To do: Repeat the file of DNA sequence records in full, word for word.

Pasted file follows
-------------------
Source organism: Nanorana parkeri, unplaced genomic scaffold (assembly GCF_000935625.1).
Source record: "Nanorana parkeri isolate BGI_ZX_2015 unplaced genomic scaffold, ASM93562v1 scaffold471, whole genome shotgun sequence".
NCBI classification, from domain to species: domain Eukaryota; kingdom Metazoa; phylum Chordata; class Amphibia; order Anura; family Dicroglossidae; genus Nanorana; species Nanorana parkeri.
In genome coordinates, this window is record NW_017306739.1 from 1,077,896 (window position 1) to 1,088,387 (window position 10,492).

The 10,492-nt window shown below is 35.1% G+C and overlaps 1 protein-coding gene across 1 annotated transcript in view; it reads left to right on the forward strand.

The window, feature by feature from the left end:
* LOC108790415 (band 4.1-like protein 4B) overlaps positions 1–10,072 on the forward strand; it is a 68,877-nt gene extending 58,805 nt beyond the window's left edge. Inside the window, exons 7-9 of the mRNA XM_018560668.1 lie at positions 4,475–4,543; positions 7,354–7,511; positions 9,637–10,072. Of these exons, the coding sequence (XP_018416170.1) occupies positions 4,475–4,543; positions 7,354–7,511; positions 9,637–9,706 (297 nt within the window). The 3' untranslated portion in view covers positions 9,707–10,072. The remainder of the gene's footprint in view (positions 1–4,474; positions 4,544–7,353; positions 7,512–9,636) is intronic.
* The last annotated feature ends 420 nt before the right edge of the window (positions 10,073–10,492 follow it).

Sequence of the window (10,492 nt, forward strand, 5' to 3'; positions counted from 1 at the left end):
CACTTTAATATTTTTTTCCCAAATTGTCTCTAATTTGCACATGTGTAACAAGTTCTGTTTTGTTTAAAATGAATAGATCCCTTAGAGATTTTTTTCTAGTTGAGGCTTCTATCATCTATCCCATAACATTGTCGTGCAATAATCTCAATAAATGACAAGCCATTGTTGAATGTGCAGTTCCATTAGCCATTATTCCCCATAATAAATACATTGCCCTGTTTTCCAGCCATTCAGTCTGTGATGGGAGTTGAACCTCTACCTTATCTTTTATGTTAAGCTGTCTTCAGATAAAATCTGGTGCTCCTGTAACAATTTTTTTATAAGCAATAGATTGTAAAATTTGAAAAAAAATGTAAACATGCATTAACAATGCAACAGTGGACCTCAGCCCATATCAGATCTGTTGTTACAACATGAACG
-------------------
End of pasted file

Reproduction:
Source organism: Nanorana parkeri, unplaced genomic scaffold (assembly GCF_000935625.1).
Source record: "Nanorana parkeri isolate BGI_ZX_2015 unplaced genomic scaffold, ASM93562v1 scaffold471, whole genome shotgun sequence".
NCBI classification, from domain to species: domain Eukaryota; kingdom Metazoa; phylum Chordata; class Amphibia; order Anura; family Dicroglossidae; genus Nanorana; species Nanorana parkeri.
In genome coordinates, this window is record NW_017306739.1 from 1,077,896 (window position 1) to 1,088,387 (window position 10,492).

The 10,492-nt window shown below is 35.1% G+C and overlaps 1 protein-coding gene across 1 annotated transcript in view; it reads left to right on the forward strand.

The window, feature by feature from the left end:
* LOC108790415 (band 4.1-like protein 4B) overlaps positions 1–10,072 on the forward strand; it is a 68,877-nt gene extending 58,805 nt beyond the window's left edge. Inside the window, exons 7-9 of the mRNA XM_018560668.1 lie at positions 4,475–4,543; positions 7,354–7,511; positions 9,637–10,072. Of these exons, the coding sequence (XP_018416170.1) occupies positions 4,475–4,543; positions 7,354–7,511; positions 9,637–9,706 (297 nt within the window). The 3' untranslated portion in view covers positions 9,707–10,072. The remainder of the gene's footprint in view (positions 1–4,474; positions 4,544–7,353; positions 7,512–9,636) is intronic.
* The last annotated feature ends 420 nt before the right edge of the window (positions 10,073–10,492 follow it).

Sequence of the window (10,492 nt, forward strand, 5' to 3'; positions counted from 1 at the left end):
CACTTTAATATTTTTTTCCCAAATTGTCTCTAATTTGCACATGTGTAACAAGTTCTGTTTTGTTTAAAATGAATAGATCCCTTAGAGATTTTTTTCTAGTTGAGGCTTCTATCATCTATCCCATAACATTGTCGTGCAATAATCTCAATAAATGACAAGCCATTGTTGAATGTGCAGTTCCATTAGCCATTATTCCCCATAATAAATACATTGCCCTGTTTTCCAGCCATTCAGTCTGTGATGGGAGTTGAACCTCTACCTTATCTTTTATGTTAAGCTGTCTTCAGATAAAATCTGGTGCTCCTGTAACAATTTTTTTATAAGCAATAGATTGTAAAATTTGAAAAAAAATGTAAACATGCATTAACAATGCAACAGTGGACCTCAGCCCATATCAGATCTGTTGTTACAACATGAACG